Review by Derrick Carter
Running Time: 1 hour 6 minutes
MPAA Rating: Not Rated
Directed by: Roger Corman
Written by: Charles B. Griffith
Starring: Dick Miller, Barboura Morris, Antony Carbone, Julian Burton
Both a fun horror movie and a scathing black comedy about the beatnik lifestyle, A BUCKET OF BLOOD is a fun movie with an interesting back story. A studio hired Roger Corman to direct a horror film, but they gave him very little wiggle room. He received a budget of 50 thousand (not a lot in the filmmaking world, at all), a schedule of five days to shoot it, and left over sets from another movie that had wrapped up production. Corman accepted the challenge and Dick Miller (the lead actor) has remained frustrated over the budget constraints to this day. However, even though the film is clearly low-budget, it’s also a minor B-movie classic of the 1950’s.
Walter works in a café as a busboy. The place is populated by hipsters, beatniks, poets, supposed artists, and a couple of perverts. Nobody is nice to him, except for a fellow co-worker. After a particularly rough night at the club, Walter returns to his rinky dink apartment to discover that his cat has somehow gotten behind the wall. Doing what he believes is the smartest option, Walter sticks a knife in the wall to cut the cat out and winds up killing the poor animal. Walter covers the cat in clay and presents it as a piece of art to the scathing hipsters, who immediately praise him as a genius. Through a serious misunderstanding, Walter winds up accidentally killing a man and creating another “sculpture,” which is hailed as a masterpiece by the beatniks. Infatuated with his new-found friends and fame, Walter aims to create more sculptures and his boss suspects that there is something sinister about Walter’s art.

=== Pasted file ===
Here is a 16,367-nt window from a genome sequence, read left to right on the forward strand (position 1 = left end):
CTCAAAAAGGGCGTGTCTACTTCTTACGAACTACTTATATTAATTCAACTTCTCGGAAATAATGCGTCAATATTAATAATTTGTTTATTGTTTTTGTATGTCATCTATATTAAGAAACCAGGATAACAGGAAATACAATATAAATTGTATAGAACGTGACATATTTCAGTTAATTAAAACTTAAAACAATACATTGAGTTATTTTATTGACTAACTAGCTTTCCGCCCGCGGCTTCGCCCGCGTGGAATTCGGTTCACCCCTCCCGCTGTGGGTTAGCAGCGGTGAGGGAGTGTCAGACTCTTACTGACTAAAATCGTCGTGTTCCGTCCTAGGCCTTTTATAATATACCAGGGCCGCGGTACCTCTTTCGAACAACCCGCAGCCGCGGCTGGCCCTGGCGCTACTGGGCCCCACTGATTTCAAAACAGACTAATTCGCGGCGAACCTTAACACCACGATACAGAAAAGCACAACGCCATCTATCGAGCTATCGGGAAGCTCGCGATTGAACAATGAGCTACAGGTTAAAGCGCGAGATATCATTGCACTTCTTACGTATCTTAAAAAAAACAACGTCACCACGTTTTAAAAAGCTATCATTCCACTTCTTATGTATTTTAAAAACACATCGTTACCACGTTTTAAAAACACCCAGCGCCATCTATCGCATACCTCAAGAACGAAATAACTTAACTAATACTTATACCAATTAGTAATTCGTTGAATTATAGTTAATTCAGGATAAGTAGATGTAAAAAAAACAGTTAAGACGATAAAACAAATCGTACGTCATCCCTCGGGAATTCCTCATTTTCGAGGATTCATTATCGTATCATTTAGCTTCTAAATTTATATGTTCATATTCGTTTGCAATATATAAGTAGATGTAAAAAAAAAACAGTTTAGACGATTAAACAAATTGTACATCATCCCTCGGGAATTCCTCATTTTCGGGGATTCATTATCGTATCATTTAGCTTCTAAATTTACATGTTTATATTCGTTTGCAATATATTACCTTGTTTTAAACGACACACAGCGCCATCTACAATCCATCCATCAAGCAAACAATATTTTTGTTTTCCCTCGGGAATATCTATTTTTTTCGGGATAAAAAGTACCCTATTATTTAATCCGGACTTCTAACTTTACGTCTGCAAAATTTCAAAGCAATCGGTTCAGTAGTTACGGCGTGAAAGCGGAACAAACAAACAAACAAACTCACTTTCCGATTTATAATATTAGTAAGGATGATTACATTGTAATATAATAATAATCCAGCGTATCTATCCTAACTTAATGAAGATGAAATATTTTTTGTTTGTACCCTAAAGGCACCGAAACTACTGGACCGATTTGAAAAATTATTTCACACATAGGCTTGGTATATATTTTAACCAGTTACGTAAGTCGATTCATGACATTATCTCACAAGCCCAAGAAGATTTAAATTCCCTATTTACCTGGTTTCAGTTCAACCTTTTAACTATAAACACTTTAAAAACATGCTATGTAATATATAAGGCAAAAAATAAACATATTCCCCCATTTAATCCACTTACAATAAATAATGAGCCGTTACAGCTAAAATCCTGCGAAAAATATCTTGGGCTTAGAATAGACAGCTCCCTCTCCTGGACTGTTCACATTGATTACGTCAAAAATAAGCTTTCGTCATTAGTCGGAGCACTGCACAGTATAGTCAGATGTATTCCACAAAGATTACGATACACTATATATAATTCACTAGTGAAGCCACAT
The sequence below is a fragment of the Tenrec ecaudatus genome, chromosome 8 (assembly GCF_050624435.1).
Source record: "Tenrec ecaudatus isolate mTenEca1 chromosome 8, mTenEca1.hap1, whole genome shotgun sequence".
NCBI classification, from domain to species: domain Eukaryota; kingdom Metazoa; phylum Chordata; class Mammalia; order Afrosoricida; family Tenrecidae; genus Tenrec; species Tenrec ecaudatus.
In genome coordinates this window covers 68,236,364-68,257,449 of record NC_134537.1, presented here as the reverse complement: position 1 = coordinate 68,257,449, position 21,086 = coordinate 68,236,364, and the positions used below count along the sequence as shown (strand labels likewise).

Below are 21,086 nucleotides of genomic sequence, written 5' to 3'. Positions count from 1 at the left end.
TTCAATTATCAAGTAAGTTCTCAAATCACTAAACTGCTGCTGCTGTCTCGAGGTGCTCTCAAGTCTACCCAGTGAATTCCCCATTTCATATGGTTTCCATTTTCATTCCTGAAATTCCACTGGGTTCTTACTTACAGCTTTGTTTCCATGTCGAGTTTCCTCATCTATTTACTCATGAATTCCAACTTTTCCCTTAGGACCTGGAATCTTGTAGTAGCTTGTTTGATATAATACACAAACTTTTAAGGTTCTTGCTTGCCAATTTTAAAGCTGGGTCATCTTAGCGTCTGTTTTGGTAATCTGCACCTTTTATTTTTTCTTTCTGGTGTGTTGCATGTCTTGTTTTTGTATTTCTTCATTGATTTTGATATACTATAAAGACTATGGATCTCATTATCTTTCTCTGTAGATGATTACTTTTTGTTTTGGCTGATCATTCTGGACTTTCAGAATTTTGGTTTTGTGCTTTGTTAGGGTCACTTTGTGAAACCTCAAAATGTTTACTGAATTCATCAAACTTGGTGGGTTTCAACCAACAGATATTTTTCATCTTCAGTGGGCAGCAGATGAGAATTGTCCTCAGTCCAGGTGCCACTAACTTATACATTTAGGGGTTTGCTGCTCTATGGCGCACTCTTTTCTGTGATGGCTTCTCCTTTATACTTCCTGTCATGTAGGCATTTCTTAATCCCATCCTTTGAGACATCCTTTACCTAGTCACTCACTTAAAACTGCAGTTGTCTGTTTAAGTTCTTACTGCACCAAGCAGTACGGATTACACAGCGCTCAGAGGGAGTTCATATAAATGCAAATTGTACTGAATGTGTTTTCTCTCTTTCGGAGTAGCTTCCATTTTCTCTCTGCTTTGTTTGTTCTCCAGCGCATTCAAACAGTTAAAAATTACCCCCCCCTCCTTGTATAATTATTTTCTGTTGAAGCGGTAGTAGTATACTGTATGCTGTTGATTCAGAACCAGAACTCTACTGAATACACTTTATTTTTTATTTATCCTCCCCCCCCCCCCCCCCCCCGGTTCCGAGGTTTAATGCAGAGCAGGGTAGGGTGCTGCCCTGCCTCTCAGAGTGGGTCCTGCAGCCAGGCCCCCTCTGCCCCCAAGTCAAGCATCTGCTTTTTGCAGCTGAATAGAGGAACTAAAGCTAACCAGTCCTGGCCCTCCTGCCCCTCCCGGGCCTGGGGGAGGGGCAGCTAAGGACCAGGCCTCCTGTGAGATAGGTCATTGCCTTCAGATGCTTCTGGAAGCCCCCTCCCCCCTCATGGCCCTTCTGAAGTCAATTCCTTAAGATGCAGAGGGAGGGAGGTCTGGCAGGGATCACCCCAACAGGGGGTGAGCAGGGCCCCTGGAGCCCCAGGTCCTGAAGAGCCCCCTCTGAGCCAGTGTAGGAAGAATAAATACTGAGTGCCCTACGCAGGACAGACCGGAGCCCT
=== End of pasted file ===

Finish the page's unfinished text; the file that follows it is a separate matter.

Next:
The plot is kind of like HOUSE OF WAX with the tone of LITTLE SHOP OF HORRORS. It’s a movie that wears its meager little budget on its sleeve. The production values don’t distract from the ghoulish fun to be had here though. This is a Corman film through and through. Dick Miller does a great job as the socially awkward Walter, who is simultaneously sympathetic and creepy. The plot logically progresses exactly the way you’d think it would, leading up to an ending that’s fitting for this kind of story. It’s not the most original or clever screenplay, but it is enjoyable while it lasts.
There are still some real laughs that hold up to this day, including the ridiculous poems read by a hipster over the opening credits (about how art is a starving hobo). The jokes poking fun at just how impressionable and pompous these art connoisseurs are, makes for some funny moments. I especially loved the increasingly horrified reactions from Walter’s boss every time he is shown an even more grisly sculpture. One scene involving Walter showing him a bust, right after he’s hearing about a murdered man whose head wasn’t found, is especially hilarious in a sick way.
A BUCKET OF BLOOD never really gives you that much violence or gore, despite its misleading title. Instead, the movie is a horror-comedy that still impressively holds up to this day. If there’s anything negative to say about, it’s that the story feels a tad rushed here and there, which is most likely due to the production woes. It’s low-budget and cheap, but definitely entertaining and fun too. Just Google search it and you’ll find the film free to watch, legally. The movie is public domain and runs at just over an hour, so you really have no excuse for not checking this one out! It’s worth your time.